Cody Bellinger (.933 OPS, 39 home runs, 4.0 FanGraphs WAR) was an easy pick here. Between him and honorable mention Austin Barnes (whom I would've ranked fourth) plus Rookie of the Year Corey Seager and Kenta Maeda last year, the modern Dodgers are debuting a streak of rookie talent reminiscent of the Eric KarrosMike PiazzaRaúl MondesíHideo NomoTodd Hollandsworth run of the 1990s. Cardinals middle infielder Paul DeJong—best known for hitting the foul ball caught by New Jersey Governor Chris Christie—racked up 3.0 WAR and 25 home runs, making him a comfortable choice for second.

At 2.2 WAR in just 50 games, Phillies wunderkind Rhys Hoskins was awesome but didn't have enough at-bats to justify stiffing DeJong or my eventual number-three vote, German Márquez. The Rockies rookie was hated by Baseball Prospectus (who gave him a negative WARP!), but his FanGraphs WAR (2.4) matched Barnes's, and his Baseball Reference WAR (3.1) wasn't all that far behind Bellinger's. Despite a 4.39 ERA, he pitched 14% better than the average 2017 pitcher for 162 innings; it's rare for a rookie to be a solid contributor all season long.

Manager of the Year

1. Bud Black
2. Dave Roberts
3. Andy Green

There are so many more deserving candidates for Manager of the Year in the NL than the AL. Bud Black led Colorado to a playoff berth on the strength of their pitching (a 90 ERA−, the best in Rockies history), previously believed to be an impossible feat. That is surely a testament to this former pitching coach, who also managed his team to a great record in one-run games (21–14). Dave Roberts adeptly juggled playing-time dilemmas in his outfield and at second base, and he righted the ship after a rough stretch that set off a panic in Chávez Ravine. Immediately after losing 16 of 17 games in late August/early September, the Dodgers recovered to go 12–6 over the final few weeks.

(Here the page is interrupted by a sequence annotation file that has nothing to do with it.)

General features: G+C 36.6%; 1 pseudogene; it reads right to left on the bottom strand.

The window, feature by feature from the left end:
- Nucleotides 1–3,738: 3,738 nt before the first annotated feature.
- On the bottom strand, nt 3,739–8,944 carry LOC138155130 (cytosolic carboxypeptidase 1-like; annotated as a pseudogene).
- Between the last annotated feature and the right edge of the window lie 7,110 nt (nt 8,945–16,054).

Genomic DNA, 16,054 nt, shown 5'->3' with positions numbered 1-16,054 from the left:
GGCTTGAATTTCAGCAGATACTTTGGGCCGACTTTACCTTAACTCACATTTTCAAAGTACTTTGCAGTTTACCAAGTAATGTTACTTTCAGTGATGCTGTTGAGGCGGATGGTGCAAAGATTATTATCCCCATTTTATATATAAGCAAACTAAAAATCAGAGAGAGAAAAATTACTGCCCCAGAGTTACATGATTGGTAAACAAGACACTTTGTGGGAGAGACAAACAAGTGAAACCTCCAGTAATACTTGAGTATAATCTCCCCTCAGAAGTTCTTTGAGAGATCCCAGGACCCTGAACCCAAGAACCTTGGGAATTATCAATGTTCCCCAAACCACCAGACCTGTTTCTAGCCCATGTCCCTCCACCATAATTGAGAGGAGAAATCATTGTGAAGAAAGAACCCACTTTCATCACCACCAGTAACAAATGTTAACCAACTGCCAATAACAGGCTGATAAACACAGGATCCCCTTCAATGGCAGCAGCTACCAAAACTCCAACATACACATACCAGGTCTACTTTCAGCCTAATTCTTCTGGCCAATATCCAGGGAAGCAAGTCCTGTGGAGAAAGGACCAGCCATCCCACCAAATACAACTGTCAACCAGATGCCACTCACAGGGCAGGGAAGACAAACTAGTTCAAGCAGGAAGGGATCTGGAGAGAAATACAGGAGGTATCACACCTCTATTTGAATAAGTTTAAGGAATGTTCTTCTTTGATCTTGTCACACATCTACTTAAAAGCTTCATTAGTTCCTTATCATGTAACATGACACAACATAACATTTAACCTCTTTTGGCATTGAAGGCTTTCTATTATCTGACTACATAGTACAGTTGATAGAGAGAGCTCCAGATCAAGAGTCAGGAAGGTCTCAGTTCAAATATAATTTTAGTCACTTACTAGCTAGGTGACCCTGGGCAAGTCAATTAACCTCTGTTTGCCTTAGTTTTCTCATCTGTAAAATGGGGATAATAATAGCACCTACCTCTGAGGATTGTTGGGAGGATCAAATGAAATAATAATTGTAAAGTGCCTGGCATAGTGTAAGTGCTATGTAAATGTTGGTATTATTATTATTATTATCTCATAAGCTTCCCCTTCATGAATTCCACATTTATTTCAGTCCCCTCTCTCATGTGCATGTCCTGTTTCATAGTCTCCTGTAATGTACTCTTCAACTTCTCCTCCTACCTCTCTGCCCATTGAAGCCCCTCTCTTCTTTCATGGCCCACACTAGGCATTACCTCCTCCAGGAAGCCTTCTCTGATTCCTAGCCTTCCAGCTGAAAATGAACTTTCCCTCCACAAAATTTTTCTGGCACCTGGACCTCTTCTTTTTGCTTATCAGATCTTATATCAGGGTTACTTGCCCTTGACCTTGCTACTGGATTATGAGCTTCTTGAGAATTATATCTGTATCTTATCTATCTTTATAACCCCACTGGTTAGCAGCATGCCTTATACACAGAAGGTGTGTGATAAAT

The surprise on my ballot is Andy Green. I appreciate how Green has used his team's suckitude to experiment with unorthodox strategies, like shifting and multi-inning reliever usage. Something he did worked, as the 71–91 Padres outperformed their Pythagorean record (57–105) by more than any other team in baseball.

That's three picks, but there are two other NL skippers who would've cracked my ballot had they had the fortune to manage in the AL. Torey Lovullo was clearly a boon to the Diamondbacks, but I hesitated when I saw that they still underperformed their Pythagorean record by five wins. And Craig Counsell—he of the painfully erect batting stance—led the surprise Brewers to be the last team eliminated.